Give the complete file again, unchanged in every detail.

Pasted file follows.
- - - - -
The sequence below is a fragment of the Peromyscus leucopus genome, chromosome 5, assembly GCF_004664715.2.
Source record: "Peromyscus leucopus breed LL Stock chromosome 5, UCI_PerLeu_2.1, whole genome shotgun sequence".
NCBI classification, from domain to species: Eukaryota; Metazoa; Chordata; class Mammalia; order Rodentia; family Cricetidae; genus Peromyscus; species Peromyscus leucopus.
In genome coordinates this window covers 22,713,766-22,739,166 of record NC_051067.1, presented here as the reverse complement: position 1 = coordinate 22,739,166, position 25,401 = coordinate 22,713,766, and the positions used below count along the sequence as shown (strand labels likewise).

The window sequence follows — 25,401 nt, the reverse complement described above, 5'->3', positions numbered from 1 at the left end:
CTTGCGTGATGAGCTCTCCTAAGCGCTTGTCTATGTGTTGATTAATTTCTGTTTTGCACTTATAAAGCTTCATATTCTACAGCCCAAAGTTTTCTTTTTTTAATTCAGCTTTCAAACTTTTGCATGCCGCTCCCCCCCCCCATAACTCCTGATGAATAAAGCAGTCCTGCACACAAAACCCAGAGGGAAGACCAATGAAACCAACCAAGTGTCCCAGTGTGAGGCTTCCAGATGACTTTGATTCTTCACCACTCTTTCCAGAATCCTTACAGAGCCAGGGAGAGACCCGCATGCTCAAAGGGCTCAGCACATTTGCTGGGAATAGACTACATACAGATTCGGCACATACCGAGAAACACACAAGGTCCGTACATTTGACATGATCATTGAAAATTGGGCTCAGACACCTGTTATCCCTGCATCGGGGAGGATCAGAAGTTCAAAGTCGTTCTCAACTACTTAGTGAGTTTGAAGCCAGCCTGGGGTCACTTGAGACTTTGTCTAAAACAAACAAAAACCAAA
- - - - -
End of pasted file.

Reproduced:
The sequence below is a fragment of the Peromyscus leucopus genome, chromosome 5, assembly GCF_004664715.2.
Source record: "Peromyscus leucopus breed LL Stock chromosome 5, UCI_PerLeu_2.1, whole genome shotgun sequence".
NCBI classification, from domain to species: Eukaryota; Metazoa; Chordata; class Mammalia; order Rodentia; family Cricetidae; genus Peromyscus; species Peromyscus leucopus.
In genome coordinates this window covers 22,713,766-22,739,166 of record NC_051067.1, presented here as the reverse complement: position 1 = coordinate 22,739,166, position 25,401 = coordinate 22,713,766, and the positions used below count along the sequence as shown (strand labels likewise).

The window sequence follows — 25,401 nt, the reverse complement described above, 5'->3', positions numbered from 1 at the left end:
CTTGCGTGATGAGCTCTCCTAAGCGCTTGTCTATGTGTTGATTAATTTCTGTTTTGCACTTATAAAGCTTCATATTCTACAGCCCAAAGTTTTCTTTTTTTAATTCAGCTTTCAAACTTTTGCATGCCGCTCCCCCCCCCCATAACTCCTGATGAATAAAGCAGTCCTGCACACAAAACCCAGAGGGAAGACCAATGAAACCAACCAAGTGTCCCAGTGTGAGGCTTCCAGATGACTTTGATTCTTCACCACTCTTTCCAGAATCCTTACAGAGCCAGGGAGAGACCCGCATGCTCAAAGGGCTCAGCACATTTGCTGGGAATAGACTACATACAGATTCGGCACATACCGAGAAACACACAAGGTCCGTACATTTGACATGATCATTGAAAATTGGGCTCAGACACCTGTTATCCCTGCATCGGGGAGGATCAGAAGTTCAAAGTCGTTCTCAACTACTTAGTGAGTTTGAAGCCAGCCTGGGGTCACTTGAGACTTTGTCTAAAACAAACAAAAACCAAA